More than 6 million applications were made to the EU Settlement Scheme before the 30 June deadline, marking an astonishing success in protecting the rights of EU citizens in the UK.
Statistics released today (Friday 2 July), show there were 6.02 million applications made to the scheme by 30 June, with 5.1 million grants of status.
There have been more than 5.3 million applications from England, 291,200 from Scotland, 98,600 from Wales, and 98,400 from Northern Ireland.
The surge in applications, including more than 400,000 in June alone, means that there are around 570,000 pending applications. The government has repeatedly assured those who applied before the deadline that they will have their rights protected until their application is decided, as set out in law, and they have the means to prove their protected rights if needed.
People who submitted an application by the deadline receive a Certificate of Application, which they can use if they need to prove their immigration status for any reason, such as taking up a new job or renting a new property.
Home Secretary Priti Patel said:
When we left the EU we promised to protect the rights of EU citizens who have made their life in the UK, and developed the hugely successful EU Settlement Scheme to ensure they could call the UK home in the years to come.
Having more than 6 million applications to the scheme is an unprecedented achievement and I am delighted that we have secured the rights of so many EU citizens – our friends, neighbours and family members.
Most non-complex applications are still being decided within five days. The Home Office has also put extra resource into concluding applications as quickly as possible, while around 5,000 older cases cannot progress as they are held at the suitability stage, for example awaiting the result of a pending criminal prosecution.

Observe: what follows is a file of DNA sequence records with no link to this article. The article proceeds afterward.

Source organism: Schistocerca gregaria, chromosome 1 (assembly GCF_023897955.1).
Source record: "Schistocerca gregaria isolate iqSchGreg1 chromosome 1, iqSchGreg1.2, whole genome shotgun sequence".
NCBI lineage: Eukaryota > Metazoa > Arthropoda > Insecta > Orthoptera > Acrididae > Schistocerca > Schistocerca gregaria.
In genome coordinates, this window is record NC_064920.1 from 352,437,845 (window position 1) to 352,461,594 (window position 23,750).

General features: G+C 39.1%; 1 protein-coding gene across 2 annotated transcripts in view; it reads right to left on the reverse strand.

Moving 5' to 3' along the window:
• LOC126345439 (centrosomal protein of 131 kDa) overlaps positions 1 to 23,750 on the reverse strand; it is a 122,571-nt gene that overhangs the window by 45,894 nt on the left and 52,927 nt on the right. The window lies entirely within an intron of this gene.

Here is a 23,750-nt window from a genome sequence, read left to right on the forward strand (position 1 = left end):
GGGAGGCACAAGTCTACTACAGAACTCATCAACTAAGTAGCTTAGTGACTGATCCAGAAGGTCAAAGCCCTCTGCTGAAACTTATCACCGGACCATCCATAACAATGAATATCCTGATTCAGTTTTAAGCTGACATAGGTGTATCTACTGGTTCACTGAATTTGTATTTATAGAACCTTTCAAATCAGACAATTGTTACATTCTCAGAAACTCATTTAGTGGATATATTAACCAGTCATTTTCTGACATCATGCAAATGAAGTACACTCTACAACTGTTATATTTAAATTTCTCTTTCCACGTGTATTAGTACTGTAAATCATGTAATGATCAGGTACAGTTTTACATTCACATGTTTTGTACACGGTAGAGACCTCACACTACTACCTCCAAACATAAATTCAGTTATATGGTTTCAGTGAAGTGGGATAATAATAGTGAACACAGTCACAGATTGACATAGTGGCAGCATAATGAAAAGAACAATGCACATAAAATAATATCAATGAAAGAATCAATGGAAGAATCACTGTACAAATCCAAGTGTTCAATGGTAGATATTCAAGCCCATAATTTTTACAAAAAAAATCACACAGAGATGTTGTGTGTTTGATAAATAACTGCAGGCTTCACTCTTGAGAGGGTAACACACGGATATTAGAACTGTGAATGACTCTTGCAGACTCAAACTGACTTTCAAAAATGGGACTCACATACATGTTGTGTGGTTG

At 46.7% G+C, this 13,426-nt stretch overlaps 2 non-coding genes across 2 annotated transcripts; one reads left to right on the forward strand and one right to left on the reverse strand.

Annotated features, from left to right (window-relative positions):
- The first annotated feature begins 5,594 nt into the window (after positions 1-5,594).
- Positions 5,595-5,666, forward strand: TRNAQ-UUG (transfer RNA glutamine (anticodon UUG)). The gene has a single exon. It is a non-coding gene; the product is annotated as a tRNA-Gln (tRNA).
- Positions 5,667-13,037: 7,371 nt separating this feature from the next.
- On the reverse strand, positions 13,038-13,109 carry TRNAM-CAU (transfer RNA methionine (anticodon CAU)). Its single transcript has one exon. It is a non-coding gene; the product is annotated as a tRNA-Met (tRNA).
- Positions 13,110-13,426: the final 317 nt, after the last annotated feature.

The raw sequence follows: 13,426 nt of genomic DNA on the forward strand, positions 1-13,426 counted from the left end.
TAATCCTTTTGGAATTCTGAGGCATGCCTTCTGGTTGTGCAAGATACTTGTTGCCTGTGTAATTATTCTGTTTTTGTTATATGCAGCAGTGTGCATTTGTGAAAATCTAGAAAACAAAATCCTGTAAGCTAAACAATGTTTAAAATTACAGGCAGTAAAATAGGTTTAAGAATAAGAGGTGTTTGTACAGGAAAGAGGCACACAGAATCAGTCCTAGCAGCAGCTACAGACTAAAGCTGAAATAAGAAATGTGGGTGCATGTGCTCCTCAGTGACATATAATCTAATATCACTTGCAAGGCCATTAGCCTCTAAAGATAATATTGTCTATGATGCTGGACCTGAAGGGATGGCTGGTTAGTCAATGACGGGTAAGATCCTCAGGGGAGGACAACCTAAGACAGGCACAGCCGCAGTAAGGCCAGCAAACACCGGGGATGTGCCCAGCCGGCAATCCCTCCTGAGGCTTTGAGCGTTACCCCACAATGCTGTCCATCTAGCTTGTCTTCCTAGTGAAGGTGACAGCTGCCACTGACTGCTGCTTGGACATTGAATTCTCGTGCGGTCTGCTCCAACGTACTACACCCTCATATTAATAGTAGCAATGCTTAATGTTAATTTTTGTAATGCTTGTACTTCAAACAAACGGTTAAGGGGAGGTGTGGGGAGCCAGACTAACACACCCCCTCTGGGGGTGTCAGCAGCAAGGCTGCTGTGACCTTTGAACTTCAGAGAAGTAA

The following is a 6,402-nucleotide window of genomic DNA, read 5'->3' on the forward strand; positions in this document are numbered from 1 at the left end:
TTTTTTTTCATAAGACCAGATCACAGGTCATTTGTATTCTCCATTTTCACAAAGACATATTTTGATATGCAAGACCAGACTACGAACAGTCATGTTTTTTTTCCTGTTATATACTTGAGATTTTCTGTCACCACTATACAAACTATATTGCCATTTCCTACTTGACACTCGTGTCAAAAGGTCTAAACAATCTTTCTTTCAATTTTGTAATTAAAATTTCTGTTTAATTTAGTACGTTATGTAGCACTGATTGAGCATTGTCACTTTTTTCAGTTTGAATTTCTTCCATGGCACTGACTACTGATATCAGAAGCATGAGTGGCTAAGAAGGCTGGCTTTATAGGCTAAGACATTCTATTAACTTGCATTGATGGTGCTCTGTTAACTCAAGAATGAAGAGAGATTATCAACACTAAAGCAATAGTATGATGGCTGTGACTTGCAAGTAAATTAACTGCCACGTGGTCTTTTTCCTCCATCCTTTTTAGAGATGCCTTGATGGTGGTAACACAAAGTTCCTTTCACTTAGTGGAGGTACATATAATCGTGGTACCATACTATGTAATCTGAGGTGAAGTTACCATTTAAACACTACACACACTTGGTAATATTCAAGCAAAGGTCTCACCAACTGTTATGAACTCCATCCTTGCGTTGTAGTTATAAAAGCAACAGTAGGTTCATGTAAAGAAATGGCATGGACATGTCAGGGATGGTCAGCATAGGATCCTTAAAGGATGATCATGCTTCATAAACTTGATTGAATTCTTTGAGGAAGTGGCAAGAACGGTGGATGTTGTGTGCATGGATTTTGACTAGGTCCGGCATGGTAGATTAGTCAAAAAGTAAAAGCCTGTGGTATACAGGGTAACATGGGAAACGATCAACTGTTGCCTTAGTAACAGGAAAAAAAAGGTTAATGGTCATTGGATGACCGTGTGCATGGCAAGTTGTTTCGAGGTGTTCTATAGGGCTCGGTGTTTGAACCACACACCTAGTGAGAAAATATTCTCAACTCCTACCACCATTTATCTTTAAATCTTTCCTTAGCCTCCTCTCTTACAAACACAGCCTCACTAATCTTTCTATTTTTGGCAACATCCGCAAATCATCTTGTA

The government will take a flexible and pragmatic approach to considering people’s reasonable grounds for applying late. The Home Office has published non-exhaustive guidance setting out where somebody may have reasonable grounds to make a late application and has said it will continue to look to grant people status rather than refuse.
Those currently receiving benefits who have not applied will not see their payments stop immediately and the Home Office is working closely with the Department for Work and Pensions and HM Revenue and Customs to reach out to people who may be eligible to apply. It is important that anyone eligible who has not applied to the EUSS does so to ensure that benefit payments do not stop, and help is available for people who may need to apply.
If somebody who may be eligible for the EUSS and has not made an application is encountered by Immigration Enforcement, they will be issued with a notice giving them a further opportunity, generally 28 days, to apply to the EUSS, and will be signposted to the support available to do so.
Support for applicants will continue to be available through the Settlement Resolution Centre, Assisted Digital and the network of 72 organisations across the UK grant-funded with £22 million by the Home Office through to 30 September 2021 to help vulnerable groups apply. A process is in place to prioritise late applicants where they may be at risk of destitution.
Minister for Future Borders and Immigration Kevin Foster said:
I’m delighted more than 6 million applications have been made to our hugely successful EU Settlement Scheme and we have a team of 1,500 caseworkers working on those outstanding.
The safeguards we have built in to protect those who have not yet applied, but who may still be eligible, will mean everybody will be able to get the status they deserve and if you did miss the deadline I would urge you to